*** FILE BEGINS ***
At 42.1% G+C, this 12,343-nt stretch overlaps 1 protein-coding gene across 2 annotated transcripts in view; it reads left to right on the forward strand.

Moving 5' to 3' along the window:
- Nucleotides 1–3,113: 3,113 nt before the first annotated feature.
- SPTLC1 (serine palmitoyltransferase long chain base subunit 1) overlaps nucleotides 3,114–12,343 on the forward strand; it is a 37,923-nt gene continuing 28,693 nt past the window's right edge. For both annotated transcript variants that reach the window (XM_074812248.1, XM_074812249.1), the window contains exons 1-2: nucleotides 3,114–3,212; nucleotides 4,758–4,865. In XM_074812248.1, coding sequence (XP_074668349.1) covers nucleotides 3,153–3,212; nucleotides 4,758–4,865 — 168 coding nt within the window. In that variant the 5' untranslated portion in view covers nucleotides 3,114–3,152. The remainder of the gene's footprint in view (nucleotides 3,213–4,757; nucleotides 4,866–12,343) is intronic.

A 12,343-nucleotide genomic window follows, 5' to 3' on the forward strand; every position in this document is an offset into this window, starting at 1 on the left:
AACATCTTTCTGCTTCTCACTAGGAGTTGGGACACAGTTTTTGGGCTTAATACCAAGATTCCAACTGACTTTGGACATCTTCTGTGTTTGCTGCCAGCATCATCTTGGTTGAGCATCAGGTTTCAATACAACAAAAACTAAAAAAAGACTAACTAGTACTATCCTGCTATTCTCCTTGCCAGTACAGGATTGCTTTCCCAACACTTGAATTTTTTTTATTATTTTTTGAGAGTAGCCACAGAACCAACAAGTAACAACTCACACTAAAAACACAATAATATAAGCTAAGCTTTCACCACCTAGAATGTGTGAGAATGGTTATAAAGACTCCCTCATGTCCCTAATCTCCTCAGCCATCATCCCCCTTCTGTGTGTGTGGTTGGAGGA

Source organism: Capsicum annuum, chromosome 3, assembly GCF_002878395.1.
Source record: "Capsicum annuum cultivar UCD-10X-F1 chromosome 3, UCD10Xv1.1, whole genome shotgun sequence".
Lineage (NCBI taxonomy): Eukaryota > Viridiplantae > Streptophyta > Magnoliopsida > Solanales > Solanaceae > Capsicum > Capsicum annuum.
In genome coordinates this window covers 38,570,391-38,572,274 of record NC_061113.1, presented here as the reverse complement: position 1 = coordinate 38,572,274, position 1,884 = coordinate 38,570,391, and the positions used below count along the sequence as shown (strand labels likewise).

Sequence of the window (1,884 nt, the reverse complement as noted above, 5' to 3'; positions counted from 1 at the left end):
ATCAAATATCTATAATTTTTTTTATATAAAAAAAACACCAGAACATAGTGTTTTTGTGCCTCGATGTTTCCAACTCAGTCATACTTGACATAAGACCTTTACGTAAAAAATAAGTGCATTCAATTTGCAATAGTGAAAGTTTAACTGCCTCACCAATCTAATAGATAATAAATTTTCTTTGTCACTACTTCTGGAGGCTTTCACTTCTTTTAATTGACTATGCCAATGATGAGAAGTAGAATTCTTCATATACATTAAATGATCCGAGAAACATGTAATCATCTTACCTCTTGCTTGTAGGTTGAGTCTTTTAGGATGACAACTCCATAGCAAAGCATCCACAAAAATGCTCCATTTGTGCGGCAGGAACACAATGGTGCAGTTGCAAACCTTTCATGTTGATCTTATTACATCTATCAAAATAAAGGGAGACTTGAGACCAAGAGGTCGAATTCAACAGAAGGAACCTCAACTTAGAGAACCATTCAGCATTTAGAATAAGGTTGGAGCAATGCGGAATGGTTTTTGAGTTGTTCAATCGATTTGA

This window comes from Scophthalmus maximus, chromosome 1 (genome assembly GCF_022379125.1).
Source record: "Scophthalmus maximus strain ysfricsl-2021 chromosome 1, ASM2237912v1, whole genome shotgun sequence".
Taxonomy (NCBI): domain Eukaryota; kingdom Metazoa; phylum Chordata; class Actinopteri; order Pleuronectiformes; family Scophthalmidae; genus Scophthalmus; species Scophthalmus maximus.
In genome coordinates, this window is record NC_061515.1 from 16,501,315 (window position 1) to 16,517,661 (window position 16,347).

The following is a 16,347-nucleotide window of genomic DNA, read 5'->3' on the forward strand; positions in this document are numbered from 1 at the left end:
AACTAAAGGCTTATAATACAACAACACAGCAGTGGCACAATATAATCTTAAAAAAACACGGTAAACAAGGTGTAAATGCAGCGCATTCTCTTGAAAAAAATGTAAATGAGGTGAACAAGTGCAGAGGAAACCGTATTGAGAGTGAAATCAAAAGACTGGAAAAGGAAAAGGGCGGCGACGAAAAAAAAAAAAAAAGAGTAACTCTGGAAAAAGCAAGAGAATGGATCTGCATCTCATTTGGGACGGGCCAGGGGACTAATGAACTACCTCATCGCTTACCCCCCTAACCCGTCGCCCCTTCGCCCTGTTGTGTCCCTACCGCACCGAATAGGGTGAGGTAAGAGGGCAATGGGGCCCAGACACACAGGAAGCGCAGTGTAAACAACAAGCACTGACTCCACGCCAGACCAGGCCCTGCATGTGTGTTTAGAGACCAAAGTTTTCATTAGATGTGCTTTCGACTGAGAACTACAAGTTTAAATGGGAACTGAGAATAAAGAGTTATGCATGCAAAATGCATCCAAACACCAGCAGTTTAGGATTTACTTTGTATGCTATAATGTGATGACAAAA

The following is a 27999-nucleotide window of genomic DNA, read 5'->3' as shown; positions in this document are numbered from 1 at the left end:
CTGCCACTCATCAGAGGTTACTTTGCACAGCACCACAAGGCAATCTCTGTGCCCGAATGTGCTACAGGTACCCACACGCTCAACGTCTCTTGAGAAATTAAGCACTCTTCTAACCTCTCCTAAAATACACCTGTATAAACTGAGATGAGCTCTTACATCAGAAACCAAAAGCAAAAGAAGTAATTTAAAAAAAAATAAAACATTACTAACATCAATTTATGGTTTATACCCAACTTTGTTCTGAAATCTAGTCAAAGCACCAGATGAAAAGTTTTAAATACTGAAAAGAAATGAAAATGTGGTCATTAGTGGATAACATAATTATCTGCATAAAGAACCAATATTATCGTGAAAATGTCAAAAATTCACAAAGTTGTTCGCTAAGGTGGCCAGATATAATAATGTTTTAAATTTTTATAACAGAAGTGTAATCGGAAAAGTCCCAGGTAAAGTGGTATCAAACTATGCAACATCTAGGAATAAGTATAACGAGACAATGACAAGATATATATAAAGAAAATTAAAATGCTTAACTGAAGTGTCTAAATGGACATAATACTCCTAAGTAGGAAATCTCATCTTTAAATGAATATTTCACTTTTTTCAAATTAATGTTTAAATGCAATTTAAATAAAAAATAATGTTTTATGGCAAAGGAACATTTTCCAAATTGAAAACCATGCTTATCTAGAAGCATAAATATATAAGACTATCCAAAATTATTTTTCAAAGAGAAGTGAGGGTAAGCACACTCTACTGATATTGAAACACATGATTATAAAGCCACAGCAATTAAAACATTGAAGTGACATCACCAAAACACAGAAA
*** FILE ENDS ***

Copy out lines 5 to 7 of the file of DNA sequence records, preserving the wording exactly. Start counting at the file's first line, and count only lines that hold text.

A 12,343-nucleotide genomic window follows, 5' to 3' on the forward strand; every position in this document is an offset into this window, starting at 1 on the left:
AACATCTTTCTGCTTCTCACTAGGAGTTGGGACACAGTTTTTGGGCTTAATACCAAGATTCCAACTGACTTTGGACATCTTCTGTGTTTGCTGCCAGCATCATCTTGGTTGAGCATCAGGTTTCAATACAACAAAAACTAAAAAAAGACTAACTAGTACTATCCTGCTATTCTCCTTGCCAGTACAGGATTGCTTTCCCAACACTTGAATTTTTTTTATTATTTTTTGAGAGTAGCCACAGAACCAACAAGTAACAACTCACACTAAAAACACAATAATATAAGCTAAGCTTTCACCACCTAGAATGTGTGAGAATGGTTATAAAGACTCCCTCATGTCCCTAATCTCCTCAGCCATCATCCCCCTTCTGTGTGTGTGGTTGGAGGA

Source organism: Capsicum annuum, chromosome 3, assembly GCF_002878395.1.